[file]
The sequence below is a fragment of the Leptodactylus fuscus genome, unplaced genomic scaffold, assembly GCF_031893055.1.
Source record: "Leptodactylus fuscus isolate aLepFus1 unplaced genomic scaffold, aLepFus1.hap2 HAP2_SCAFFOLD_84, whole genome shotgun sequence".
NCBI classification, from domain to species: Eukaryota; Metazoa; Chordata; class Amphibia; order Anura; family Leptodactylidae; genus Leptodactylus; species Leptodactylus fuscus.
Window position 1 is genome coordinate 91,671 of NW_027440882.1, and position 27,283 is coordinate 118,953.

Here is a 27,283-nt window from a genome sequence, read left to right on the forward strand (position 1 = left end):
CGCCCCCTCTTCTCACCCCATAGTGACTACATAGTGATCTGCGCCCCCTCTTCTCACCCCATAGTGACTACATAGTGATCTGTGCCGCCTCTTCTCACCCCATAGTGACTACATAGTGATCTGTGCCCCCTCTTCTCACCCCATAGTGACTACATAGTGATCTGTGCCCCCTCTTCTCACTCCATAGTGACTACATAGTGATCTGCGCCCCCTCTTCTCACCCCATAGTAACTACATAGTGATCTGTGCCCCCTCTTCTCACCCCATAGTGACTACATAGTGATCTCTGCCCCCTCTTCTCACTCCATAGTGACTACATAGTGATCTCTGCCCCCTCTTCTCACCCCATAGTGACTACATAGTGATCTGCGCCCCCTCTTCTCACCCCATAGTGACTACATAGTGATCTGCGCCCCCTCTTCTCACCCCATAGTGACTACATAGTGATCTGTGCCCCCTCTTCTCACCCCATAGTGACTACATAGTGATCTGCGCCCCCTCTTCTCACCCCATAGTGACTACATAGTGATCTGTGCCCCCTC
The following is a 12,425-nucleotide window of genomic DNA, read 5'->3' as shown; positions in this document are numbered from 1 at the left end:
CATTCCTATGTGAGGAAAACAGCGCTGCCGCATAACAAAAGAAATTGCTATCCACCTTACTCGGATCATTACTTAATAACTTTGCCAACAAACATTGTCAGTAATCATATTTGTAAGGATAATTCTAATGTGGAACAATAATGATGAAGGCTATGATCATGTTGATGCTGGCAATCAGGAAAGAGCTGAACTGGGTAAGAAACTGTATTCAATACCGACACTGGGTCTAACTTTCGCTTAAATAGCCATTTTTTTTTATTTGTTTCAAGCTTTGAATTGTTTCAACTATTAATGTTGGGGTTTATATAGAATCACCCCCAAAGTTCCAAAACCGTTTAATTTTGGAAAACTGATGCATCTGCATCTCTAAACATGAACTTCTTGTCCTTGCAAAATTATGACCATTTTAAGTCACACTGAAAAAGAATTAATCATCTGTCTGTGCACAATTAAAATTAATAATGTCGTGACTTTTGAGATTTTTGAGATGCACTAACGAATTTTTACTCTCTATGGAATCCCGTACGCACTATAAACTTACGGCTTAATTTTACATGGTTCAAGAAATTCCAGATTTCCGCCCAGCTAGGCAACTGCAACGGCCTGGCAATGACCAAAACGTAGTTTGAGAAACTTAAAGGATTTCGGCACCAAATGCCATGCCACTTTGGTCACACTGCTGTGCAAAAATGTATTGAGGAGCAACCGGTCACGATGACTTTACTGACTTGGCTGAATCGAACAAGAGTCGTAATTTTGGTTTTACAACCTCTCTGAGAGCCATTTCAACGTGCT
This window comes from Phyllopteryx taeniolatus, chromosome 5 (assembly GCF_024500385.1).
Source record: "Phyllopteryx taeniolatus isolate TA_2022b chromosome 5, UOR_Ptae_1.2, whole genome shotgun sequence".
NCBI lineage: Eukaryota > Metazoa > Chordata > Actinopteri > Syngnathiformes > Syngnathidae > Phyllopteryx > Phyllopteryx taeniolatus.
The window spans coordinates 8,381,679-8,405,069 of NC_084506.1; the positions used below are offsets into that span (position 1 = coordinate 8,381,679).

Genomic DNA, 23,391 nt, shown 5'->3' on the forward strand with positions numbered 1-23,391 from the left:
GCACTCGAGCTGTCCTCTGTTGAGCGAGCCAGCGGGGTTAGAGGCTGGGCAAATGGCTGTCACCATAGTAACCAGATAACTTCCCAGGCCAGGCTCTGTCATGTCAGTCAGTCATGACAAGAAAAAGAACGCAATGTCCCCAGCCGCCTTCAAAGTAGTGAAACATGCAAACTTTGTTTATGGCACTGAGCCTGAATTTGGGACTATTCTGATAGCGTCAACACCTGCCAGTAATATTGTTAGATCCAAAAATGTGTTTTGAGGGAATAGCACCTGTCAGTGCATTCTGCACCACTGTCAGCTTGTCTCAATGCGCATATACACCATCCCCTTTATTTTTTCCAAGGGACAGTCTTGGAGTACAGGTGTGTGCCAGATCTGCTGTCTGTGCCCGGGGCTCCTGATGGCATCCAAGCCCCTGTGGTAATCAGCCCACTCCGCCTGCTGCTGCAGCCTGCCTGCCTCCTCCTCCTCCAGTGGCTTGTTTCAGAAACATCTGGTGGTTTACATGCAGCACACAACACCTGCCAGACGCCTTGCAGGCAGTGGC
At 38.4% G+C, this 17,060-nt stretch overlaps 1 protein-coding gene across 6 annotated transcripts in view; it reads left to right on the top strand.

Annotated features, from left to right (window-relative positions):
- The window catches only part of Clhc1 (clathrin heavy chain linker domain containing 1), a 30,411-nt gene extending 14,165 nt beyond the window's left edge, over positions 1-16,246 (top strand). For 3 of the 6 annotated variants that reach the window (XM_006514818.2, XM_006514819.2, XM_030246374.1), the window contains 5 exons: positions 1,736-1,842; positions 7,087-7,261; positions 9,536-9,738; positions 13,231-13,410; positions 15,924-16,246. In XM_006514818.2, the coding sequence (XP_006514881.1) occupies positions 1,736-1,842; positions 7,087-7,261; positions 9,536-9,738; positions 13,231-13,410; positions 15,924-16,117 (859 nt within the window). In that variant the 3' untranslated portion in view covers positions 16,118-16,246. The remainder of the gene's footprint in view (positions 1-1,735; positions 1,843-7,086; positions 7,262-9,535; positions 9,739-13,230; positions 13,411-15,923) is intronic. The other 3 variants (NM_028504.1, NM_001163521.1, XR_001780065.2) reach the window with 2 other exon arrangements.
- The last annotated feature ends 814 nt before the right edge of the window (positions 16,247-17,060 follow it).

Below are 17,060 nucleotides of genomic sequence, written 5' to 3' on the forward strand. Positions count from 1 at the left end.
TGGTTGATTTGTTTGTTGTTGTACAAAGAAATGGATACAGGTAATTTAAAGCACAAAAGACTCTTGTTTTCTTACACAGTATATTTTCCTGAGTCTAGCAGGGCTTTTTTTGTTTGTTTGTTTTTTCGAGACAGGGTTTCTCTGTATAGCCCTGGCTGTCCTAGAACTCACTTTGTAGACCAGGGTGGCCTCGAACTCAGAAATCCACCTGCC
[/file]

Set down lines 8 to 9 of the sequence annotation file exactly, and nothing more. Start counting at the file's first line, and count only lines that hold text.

CATTCCTATGTGAGGAAAACAGCGCTGCCGCATAACAAAAGAAATTGCTATCCACCTTACTCGGATCATTACTTAATAACTTTGCCAACAAACATTGTCAGTAATCATATTTGTAAGGATAATTCTAATGTGGAACAATAATGATGAAGGCTATGATCATGTTGATGCTGGCAATCAGGAAAGAGCTGAACTGGGTAAGAAACTGTATTCAATACCGACACTGGGTCTAACTTTCGCTTAAATAGCCATTTTTTTTTATTTGTTTCAAGCTTTGAATTGTTTCAACTATTAATGTTGGGGTTTATATAGAATCACCCCCAAAGTTCCAAAACCGTTTAATTTTGGAAAACTGATGCATCTGCATCTCTAAACATGAACTTCTTGTCCTTGCAAAATTATGACCATTTTAAGTCACACTGAAAAAGAATTAATCATCTGTCTGTGCACAATTAAAATTAATAATGTCGTGACTTTTGAGATTTTTGAGATGCACTAACGAATTTTTACTCTCTATGGAATCCCGTACGCACTATAAACTTACGGCTTAATTTTACATGGTTCAAGAAATTCCAGATTTCCGCCCAGCTAGGCAACTGCAACGGCCTGGCAATGACCAAAACGTAGTTTGAGAAACTTAAAGGATTTCGGCACCAAATGCCATGCCACTTTGGTCACACTGCTGTGCAAAAATGTATTGAGGAGCAACCGGTCACGATGACTTTACTGACTTGGCTGAATCGAACAAGAGTCGTAATTTTGGTTTTACAACCTCTCTGAGAGCCATTTCAACGTGCT
This window comes from Phyllopteryx taeniolatus, chromosome 5 (assembly GCF_024500385.1).